“It is moving so fast, everything is changing,” said Wayne County Public Health Administrator Shelley Bickel in a special meeting held the afternoon of Monday, March 16. “Yesterday the schools were open and we had a plan in place, then the schools closed today.”
“We have contacted all our home health care clients, trying to get it out there, trying to push the message that all people aged 60 and older should stay home and kind of self-isolate,” Bickel continued. “I’ve got Hy-Vee lined up and they will deliver in the country for groceries and prescriptions.”
“It is really important that the elderly stay in and self-isolate as much as they can,” Bickel added.
Masks and anti-bacterial hand sanitizer have been made available immediately as you enter the courthouse. Bickel has also given masks to the Wayne County Sheriff’s Office should they be needed.
“It’s up to you, if someone is coughing then they need to wear them and you as well,” said Bickel. “The droplets are what is contaminated.”
“We had one person I did isolate yesterday as a possible case,” said Bickel. “We went out and swabbed them with three swabs this morning and they are positive for Influenza A. I have released them for that so that is good.”
“We are trying to do Influenza A and B tests first,” Bickel added. “I have another person self-quarantined and he tested negative for A and B and has been sick for four weeks. He is not to leave his house. If people are leaving their house per isolation quarantine I can get the sheriff’s department involved.”
The person that tested positive for Influenza A was released from self-isolation, however was directed by Bickel to not return to work while sick.
Information can be obtained by dialing 211 from your telephone as well as information from the Iowa Department of Public Health and the CDC websites as well as the Wayne County Public Health Facebook page.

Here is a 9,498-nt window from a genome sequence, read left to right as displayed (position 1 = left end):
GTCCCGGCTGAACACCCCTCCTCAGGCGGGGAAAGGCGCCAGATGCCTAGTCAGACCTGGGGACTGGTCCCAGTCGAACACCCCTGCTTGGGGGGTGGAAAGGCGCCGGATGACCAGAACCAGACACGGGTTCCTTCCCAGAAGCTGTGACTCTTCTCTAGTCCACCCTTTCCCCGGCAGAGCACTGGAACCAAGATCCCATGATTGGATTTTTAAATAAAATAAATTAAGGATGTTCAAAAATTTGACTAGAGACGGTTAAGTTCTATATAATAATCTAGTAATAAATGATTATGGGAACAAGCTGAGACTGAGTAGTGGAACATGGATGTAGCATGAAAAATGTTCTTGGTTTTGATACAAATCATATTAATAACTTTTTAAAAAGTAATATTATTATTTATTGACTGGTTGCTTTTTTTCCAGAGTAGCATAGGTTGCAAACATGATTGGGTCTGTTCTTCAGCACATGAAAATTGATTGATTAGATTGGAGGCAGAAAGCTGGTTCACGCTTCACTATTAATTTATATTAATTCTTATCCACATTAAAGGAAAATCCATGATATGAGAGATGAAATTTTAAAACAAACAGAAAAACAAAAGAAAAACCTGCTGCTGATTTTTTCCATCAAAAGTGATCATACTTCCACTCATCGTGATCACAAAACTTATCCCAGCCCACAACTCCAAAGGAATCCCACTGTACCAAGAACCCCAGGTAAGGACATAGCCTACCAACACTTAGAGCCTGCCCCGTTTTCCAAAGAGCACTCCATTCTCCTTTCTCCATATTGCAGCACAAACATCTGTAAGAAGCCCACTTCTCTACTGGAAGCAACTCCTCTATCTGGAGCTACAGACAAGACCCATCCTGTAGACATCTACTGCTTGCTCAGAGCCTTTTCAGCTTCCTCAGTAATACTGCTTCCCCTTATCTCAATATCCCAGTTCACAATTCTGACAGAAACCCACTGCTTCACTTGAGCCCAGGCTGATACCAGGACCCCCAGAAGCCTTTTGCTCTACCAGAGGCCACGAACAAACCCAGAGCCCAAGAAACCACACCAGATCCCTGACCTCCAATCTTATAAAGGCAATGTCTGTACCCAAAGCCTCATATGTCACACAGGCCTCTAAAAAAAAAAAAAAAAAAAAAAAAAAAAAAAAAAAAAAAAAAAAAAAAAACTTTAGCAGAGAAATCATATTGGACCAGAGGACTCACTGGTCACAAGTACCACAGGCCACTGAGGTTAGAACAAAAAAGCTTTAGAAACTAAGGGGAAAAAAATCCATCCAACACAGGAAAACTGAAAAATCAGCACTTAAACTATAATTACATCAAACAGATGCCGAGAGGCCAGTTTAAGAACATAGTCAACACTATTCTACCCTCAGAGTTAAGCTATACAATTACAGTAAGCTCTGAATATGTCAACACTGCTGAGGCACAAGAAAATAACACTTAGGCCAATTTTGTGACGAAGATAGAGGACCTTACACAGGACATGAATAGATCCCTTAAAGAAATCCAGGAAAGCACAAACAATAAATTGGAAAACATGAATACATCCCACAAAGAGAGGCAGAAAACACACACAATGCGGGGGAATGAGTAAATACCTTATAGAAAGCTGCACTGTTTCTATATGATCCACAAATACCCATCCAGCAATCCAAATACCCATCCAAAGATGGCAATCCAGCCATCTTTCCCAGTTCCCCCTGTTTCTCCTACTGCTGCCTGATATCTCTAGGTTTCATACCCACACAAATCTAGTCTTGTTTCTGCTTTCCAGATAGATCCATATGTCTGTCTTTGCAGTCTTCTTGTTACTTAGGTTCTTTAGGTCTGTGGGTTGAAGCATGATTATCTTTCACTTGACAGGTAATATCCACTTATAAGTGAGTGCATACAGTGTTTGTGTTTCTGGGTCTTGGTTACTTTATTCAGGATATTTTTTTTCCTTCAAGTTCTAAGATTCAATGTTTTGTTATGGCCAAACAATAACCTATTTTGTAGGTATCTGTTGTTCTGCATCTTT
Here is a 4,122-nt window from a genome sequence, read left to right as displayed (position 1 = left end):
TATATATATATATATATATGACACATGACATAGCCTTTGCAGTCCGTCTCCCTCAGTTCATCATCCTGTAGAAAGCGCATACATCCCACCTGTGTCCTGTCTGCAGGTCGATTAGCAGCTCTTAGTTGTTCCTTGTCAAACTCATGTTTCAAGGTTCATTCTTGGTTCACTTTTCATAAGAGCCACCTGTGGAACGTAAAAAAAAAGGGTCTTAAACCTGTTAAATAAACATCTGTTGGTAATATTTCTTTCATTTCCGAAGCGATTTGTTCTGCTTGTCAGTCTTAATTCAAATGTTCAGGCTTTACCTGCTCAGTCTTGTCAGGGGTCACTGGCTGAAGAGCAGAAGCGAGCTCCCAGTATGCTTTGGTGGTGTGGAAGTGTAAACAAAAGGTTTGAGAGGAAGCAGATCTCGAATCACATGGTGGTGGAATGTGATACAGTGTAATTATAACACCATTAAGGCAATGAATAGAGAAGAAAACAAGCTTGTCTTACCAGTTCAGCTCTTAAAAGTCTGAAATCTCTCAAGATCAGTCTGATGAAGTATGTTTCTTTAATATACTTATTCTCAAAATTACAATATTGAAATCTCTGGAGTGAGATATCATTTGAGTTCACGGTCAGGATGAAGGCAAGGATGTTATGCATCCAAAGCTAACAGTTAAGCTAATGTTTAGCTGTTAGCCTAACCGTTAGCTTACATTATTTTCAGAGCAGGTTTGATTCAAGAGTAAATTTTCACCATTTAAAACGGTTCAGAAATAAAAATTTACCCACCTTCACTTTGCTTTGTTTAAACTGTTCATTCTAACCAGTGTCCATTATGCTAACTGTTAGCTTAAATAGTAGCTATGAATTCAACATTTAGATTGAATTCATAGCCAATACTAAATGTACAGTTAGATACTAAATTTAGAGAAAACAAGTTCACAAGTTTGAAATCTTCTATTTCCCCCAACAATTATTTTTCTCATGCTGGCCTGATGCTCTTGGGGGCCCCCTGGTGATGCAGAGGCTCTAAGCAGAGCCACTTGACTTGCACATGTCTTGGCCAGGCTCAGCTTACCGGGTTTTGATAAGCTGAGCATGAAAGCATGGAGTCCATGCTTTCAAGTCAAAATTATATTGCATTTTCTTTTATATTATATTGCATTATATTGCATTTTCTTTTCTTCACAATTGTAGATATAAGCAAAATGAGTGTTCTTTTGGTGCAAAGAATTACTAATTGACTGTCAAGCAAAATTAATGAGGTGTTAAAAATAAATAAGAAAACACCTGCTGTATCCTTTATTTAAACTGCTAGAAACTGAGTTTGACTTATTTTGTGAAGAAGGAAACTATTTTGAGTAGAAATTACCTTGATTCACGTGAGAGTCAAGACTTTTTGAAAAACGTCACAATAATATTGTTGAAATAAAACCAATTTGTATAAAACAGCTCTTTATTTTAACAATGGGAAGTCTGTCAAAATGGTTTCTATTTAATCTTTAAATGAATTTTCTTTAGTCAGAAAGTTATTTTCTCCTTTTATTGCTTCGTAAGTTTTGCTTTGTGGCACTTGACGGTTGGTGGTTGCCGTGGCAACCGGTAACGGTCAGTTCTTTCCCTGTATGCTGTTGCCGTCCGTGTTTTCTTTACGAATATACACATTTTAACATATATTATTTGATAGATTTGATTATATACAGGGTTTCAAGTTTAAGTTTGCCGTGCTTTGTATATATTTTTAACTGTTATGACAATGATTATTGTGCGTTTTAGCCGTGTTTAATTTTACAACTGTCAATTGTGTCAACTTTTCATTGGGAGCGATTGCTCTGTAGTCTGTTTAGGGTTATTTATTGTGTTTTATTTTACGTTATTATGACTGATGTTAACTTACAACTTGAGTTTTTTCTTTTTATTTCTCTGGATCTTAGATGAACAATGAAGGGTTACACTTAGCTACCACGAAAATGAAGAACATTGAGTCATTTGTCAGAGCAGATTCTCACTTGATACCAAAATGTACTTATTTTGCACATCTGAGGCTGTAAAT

“David (Rhodes) was to contact all the restaurants today to give them some ideas because they are still open, but who knows,” stated Bickel. “The governor is talking at 4:30 and she could shut down all bars and restaurants.
“I also got a call right before I got here that there is a big Amish sale and people don’t want it,” Bickel began. “People are expected from all over the country and that’s a lot of people coming in here that have never been vaccinated in their life. I have asked the sheriff’s office if they could shut it down.”
“When is that sale?” asked Auditor Michelle Dooley.
“Wednesday,” answered Bickel.
“I was at the Polk County Emergency Management Conference and they stressed to use the 211 service,” said Emergency Management Director Bill Byrns. “Don’t call the clinic. Don’t call the hospital because they are busy enough. Call 211 and if you have any questions they can answer them.”
“There is a lot of coordination going with Des Moines right now with Mercy being one of the receiving places for Covid patients, we are having phone calls three times a day with Mercy in Des Moines,” said Wayne County Hospital CEO Darren Relph. “We could potentially receive their non-Covid patients if they began to get overrun with affected patients. We are in a second-tier for that.”